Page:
2021年9月10日 星期五

The Daily: The Overlooked Costs of Counterterrorism

On policing, jobs and the climate.

By Lauren Jackson

The consequences of the attacks of Sept. 11, 2001, and the decades of war that followed can in some ways be quantified: nearly a million lives lost, 38 million people displaced as a result of conflict, an estimated $8 trillion in expenditures and 85 countries affected to varying degrees by American counterterrorism operations.

It is harder to capture the vast and often unseen effects rippling out from that day two decades ago. This week, the Daily team tried to shed light on some: We examined how the attacks fundamentally changed the nature of conspiracy, fear and information sharing in America. We heard the sounds of gunfire from Afghanistan, situating the Taliban takeover within a long history of uncertainty, intervention and familiar disappointment for the country. And we spoke with Terry Albury, a former F.B.I. agent, who witnessed the disproportionate impact of the domestic war on terror on marginalized communities.

In that spirit, we highlight some of the lesser-known impacts of Sept. 11.


The overlooked costs of counterterrorism

The names of the dead at the 9/11 Memorial & Museum in Lower Manhattan. Todd Heisler/The New York Times

Terry Albury staked his career, and the course of his life, on a belief: If the public only knew the true nature of the U.S. government's counterterrorism efforts, change would follow. So, following the precedent of Edward Snowden and Chelsea Manning, he reached out to journalists at The Intercept in 2016 and spoke with them about the F.B.I.'s intelligence-gathering practices on immigrant and Muslim communities. Then he waited.

"The world just kind of moved on," said Janet Reitman, a writer for The Times Magazine who interviewed Terry. "I think one reason has to do with who this impacted," she said. "For the most part, it's been disempowered groups of people," including innocent Muslim Americans targeted by investigations, interrogations and privacy infringements.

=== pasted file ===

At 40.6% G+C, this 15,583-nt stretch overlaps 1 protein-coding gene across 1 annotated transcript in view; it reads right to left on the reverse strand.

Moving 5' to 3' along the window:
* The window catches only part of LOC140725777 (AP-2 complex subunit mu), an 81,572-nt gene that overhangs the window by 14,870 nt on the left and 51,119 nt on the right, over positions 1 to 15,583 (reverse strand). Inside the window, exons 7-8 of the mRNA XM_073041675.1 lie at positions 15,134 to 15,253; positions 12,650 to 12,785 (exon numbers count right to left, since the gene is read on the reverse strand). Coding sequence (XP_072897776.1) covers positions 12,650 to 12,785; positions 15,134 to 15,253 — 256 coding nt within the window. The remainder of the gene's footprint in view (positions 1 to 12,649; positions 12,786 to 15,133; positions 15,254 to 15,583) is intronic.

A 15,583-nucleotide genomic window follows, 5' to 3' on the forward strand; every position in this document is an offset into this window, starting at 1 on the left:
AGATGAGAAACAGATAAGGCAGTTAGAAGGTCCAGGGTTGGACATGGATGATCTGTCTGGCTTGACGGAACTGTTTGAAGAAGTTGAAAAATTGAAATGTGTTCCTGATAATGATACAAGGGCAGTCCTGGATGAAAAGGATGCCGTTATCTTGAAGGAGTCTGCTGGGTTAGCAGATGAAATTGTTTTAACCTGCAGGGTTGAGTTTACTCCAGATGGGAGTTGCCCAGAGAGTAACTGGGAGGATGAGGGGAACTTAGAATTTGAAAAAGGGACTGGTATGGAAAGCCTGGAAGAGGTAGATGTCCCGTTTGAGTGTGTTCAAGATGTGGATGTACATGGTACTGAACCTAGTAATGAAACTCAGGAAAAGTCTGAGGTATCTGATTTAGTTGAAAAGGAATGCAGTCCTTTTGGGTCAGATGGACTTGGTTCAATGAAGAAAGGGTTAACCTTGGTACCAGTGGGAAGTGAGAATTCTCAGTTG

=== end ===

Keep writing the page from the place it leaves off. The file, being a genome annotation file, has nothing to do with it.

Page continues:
Our team knew about the disproportionate attention on Muslim Americans in intelligence gathering. But in listening to the 20 interviews Janet recorded with Terry, "we felt the weight of the policies and their impact," Asthaa Chaturvedi, a Daily producer, said, adding that the practices were now used on a wider population.

But the import of the programs he spoke about remains unclear. Specifically, the government has shared limited information about the scope and scale of threats to domestic security that have been thwarted by counterterrorism efforts.

"We don't have this kind of information that would allow us to have a good, solid public policy discussion about the cost risks and benefits of the policies, the choices that we've made," Neta C. Crawford, a co-director of the Costs of War project at Brown University, said, adding: "We need transparency. We need information."

So we asked Neta what she saw as the other prices paid of America's war on terror — an effort so "comprehensive domestically and internationally that little about American life has been unaffected," in her words.


Intensification of policing: The amount of military equipment transferred to law enforcement agencies has increased by nearly 6,000 percent since Sept. 11, Neta said, adding that "there has been an increase in the number of people in police forces — local, state and county police forces — who are veterans or who are active-duty or reserves."

Michael O'Hanlon, a director of research at the Brookings Institution, noted by email that while "there have been consequences" to the militarization of local police forces, this was "secondary" to what he described as problems with racial disparities in policing that predated the 2001 attacks.

Still, Neta questioned whether it wasn't just military equipment that had transformed domestic police forces "but a way of seeing and a way of behaving towards people that sees them less as people, potentially more as potential combatants." This is the subject of her ongoing research.

Climate: According to Neta, the Defense Department is the "world's largest institutional user of petroleum and, correspondingly, the single largest institutional producer of greenhouse gases in the world." In 2017, the Pentagon's emissions were greater than those of entire countries, such as Sweden, Denmark and Portugal.

Jobs and infrastructure: Neta believes the United States was at a tipping point in 2001 "when it chose to go to war essentially in a week," she said. The country had a budget surplus, powerful standing in the world and a vision for a new, expansionist American century. "We then on a dime decided to use American military power and our political resources in a way that I believe accelerated the decline of American power," she said — an argument echoed this week in The Washington Post and The Economist.